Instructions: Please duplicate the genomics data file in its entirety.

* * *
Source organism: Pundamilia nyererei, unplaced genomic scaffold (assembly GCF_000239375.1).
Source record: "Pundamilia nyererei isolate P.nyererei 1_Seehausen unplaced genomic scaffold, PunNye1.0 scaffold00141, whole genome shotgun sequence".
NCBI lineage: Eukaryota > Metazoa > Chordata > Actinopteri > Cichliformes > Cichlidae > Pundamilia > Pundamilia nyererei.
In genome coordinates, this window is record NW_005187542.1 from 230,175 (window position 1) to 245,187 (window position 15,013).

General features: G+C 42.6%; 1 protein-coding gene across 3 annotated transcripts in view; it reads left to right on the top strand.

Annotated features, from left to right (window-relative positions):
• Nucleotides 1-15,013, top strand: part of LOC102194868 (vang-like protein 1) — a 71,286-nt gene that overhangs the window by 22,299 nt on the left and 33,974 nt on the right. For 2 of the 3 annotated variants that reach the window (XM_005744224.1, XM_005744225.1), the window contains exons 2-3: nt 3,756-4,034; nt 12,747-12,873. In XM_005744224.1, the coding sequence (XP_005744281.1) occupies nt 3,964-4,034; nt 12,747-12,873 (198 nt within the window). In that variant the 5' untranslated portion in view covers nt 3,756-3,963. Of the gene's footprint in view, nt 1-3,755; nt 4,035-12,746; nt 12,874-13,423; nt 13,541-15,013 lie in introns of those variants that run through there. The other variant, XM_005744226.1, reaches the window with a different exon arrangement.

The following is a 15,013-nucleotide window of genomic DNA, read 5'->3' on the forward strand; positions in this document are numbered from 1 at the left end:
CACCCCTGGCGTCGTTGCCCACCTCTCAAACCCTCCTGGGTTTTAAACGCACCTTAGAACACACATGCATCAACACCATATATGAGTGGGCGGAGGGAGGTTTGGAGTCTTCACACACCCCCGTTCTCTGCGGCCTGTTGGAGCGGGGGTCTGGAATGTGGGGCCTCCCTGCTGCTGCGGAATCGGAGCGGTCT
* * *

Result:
Source organism: Pundamilia nyererei, unplaced genomic scaffold (assembly GCF_000239375.1).
Source record: "Pundamilia nyererei isolate P.nyererei 1_Seehausen unplaced genomic scaffold, PunNye1.0 scaffold00141, whole genome shotgun sequence".
NCBI lineage: Eukaryota > Metazoa > Chordata > Actinopteri > Cichliformes > Cichlidae > Pundamilia > Pundamilia nyererei.
In genome coordinates, this window is record NW_005187542.1 from 230,175 (window position 1) to 245,187 (window position 15,013).

General features: G+C 42.6%; 1 protein-coding gene across 3 annotated transcripts in view; it reads left to right on the top strand.

Annotated features, from left to right (window-relative positions):
• Nucleotides 1-15,013, top strand: part of LOC102194868 (vang-like protein 1) — a 71,286-nt gene that overhangs the window by 22,299 nt on the left and 33,974 nt on the right. For 2 of the 3 annotated variants that reach the window (XM_005744224.1, XM_005744225.1), the window contains exons 2-3: nt 3,756-4,034; nt 12,747-12,873. In XM_005744224.1, the coding sequence (XP_005744281.1) occupies nt 3,964-4,034; nt 12,747-12,873 (198 nt within the window). In that variant the 5' untranslated portion in view covers nt 3,756-3,963. Of the gene's footprint in view, nt 1-3,755; nt 4,035-12,746; nt 12,874-13,423; nt 13,541-15,013 lie in introns of those variants that run through there. The other variant, XM_005744226.1, reaches the window with a different exon arrangement.

The following is a 15,013-nucleotide window of genomic DNA, read 5'->3' on the forward strand; positions in this document are numbered from 1 at the left end:
CACCCCTGGCGTCGTTGCCCACCTCTCAAACCCTCCTGGGTTTTAAACGCACCTTAGAACACACATGCATCAACACCATATATGAGTGGGCGGAGGGAGGTTTGGAGTCTTCACACACCCCCGTTCTCTGCGGCCTGTTGGAGCGGGGGTCTGGAATGTGGGGCCTCCCTGCTGCTGCGGAATCGGAGCGGTCT